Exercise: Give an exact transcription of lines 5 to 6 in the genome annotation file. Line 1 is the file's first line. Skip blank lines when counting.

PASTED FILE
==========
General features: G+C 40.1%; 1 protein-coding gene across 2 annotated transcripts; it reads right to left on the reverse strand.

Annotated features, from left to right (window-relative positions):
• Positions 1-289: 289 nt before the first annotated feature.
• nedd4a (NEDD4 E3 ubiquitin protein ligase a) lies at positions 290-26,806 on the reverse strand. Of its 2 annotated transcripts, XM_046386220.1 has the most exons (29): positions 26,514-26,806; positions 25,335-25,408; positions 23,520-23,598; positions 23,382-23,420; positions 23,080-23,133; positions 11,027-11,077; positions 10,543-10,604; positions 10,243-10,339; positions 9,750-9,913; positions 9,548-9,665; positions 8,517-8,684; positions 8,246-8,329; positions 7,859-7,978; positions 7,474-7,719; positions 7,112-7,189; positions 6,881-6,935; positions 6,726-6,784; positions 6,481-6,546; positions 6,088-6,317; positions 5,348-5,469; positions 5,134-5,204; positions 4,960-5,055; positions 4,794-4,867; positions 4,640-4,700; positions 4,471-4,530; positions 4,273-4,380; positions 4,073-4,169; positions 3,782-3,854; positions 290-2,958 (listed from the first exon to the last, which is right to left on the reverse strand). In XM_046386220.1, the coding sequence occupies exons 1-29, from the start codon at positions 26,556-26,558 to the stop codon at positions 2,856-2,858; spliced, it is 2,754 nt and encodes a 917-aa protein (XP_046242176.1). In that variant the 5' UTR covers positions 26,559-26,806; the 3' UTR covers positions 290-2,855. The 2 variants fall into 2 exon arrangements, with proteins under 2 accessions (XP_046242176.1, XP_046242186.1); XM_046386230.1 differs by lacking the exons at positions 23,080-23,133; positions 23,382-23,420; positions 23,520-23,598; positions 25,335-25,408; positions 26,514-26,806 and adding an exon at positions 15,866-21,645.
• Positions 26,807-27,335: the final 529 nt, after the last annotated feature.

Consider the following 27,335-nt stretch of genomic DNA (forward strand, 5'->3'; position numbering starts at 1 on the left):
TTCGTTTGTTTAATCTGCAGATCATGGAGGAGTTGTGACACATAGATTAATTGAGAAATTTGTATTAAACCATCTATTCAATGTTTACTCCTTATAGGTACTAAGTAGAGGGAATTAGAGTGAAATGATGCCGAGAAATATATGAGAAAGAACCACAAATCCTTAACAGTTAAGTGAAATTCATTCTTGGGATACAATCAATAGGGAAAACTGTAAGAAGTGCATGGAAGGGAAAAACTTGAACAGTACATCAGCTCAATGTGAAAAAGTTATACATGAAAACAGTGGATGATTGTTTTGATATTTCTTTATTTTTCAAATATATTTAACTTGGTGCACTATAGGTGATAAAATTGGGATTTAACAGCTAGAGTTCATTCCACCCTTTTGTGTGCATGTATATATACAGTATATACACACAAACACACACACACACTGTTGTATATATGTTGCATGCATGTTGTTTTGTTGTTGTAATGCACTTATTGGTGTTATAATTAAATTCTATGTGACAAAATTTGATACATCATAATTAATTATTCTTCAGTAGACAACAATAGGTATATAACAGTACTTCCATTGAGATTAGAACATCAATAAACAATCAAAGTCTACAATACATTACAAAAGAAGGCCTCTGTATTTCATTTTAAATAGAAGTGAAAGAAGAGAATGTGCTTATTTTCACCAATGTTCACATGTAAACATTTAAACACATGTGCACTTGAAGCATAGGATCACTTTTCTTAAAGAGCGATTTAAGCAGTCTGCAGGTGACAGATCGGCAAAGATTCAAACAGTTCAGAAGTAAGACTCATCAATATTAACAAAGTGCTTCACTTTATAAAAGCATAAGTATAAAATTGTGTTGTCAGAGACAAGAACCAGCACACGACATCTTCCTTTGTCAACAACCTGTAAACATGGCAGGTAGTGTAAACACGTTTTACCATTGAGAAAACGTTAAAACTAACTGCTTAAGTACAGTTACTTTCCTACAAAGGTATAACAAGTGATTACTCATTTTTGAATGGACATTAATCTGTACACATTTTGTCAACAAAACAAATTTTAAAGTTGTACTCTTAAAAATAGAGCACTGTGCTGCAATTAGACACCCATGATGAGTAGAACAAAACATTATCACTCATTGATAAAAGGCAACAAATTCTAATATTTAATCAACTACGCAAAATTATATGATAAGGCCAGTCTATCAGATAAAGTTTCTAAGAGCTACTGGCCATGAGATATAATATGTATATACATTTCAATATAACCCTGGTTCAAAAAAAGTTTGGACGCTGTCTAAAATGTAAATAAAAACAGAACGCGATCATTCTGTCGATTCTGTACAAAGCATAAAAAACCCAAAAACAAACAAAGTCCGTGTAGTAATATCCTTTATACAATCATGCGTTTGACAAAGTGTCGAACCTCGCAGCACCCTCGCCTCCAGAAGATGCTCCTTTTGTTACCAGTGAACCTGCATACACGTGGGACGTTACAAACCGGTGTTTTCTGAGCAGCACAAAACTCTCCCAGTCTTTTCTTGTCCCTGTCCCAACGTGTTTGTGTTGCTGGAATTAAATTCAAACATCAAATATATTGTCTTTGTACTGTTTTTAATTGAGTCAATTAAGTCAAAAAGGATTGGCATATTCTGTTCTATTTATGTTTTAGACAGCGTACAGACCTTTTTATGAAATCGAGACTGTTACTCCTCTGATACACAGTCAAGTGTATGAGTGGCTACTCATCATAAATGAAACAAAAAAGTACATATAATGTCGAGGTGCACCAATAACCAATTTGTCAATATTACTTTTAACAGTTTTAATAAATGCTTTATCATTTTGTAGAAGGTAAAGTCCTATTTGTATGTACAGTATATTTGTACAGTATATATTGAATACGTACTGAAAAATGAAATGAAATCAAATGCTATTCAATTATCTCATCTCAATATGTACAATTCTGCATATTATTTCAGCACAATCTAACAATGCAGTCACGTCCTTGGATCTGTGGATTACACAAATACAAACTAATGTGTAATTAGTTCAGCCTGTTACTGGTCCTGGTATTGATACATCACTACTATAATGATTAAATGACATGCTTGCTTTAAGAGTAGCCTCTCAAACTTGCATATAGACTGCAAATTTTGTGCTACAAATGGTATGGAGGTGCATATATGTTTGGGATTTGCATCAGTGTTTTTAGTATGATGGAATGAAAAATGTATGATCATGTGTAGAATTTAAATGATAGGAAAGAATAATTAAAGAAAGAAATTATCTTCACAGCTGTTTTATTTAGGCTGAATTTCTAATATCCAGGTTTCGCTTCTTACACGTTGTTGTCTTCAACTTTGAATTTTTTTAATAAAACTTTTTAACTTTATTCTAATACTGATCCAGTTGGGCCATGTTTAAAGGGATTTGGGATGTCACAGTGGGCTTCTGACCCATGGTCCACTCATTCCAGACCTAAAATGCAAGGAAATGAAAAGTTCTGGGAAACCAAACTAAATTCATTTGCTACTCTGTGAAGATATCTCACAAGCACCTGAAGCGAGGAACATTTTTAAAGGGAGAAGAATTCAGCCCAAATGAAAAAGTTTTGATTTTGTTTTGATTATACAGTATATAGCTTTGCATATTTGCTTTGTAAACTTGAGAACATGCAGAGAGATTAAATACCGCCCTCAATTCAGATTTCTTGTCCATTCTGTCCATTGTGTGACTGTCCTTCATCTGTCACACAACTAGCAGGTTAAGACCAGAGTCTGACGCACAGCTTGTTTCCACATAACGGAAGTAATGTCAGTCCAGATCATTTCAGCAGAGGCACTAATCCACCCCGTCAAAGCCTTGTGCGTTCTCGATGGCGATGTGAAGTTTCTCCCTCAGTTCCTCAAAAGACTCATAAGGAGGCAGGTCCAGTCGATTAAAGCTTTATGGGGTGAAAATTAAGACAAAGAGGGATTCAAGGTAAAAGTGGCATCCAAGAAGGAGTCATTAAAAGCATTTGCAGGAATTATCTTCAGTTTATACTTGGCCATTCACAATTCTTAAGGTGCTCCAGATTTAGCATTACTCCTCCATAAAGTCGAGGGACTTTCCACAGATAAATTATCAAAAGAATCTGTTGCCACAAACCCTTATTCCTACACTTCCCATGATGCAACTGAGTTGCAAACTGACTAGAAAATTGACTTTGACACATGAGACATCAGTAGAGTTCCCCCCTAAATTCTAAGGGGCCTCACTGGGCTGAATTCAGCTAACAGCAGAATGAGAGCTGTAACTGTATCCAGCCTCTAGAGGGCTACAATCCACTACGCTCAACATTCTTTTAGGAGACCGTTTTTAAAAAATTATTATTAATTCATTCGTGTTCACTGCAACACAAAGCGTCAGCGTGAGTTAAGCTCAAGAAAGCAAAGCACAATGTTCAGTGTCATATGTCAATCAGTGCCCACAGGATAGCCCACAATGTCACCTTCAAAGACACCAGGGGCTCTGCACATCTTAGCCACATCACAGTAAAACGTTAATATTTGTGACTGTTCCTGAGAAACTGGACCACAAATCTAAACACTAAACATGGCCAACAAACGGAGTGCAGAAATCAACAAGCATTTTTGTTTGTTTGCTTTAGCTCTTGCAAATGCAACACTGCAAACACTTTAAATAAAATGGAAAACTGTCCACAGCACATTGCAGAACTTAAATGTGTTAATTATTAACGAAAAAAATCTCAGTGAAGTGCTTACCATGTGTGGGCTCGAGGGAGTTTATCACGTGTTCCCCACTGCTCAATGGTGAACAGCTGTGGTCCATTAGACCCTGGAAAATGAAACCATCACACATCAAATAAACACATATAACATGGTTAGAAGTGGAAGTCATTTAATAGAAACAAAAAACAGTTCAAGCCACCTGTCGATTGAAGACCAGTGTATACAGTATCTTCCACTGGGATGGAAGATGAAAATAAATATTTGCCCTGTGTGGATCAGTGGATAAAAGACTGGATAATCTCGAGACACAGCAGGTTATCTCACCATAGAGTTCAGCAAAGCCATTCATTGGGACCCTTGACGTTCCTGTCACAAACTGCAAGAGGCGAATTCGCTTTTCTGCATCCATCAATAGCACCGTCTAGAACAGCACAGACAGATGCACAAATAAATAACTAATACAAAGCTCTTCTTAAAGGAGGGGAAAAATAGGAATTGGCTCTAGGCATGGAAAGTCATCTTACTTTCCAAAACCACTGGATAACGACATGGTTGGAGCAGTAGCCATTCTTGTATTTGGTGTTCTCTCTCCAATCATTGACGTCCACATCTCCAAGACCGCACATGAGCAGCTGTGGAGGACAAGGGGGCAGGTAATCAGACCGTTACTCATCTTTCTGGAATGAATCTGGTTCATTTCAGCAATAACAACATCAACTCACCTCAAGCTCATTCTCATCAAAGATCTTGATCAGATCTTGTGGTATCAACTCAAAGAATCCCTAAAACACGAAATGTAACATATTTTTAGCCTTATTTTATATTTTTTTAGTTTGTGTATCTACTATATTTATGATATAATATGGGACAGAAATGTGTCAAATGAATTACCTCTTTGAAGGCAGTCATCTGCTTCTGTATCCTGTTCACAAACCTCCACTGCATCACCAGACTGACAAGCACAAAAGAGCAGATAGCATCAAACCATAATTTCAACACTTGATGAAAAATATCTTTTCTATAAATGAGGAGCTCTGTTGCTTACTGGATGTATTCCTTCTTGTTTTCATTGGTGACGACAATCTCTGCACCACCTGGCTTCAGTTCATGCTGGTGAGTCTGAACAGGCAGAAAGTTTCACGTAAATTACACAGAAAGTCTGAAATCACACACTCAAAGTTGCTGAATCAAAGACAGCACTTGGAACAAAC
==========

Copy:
• Positions 26,807-27,335: the final 529 nt, after the last annotated feature.

Consider the following 27,335-nt stretch of genomic DNA (forward strand, 5'->3'; position numbering starts at 1 on the left):